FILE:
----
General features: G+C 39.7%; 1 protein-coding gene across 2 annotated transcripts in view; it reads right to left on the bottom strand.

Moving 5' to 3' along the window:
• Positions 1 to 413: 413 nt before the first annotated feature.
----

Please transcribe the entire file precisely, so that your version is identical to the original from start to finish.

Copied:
General features: G+C 39.7%; 1 protein-coding gene across 2 annotated transcripts in view; it reads right to left on the bottom strand.

Moving 5' to 3' along the window:
• Positions 1 to 413: 413 nt before the first annotated feature.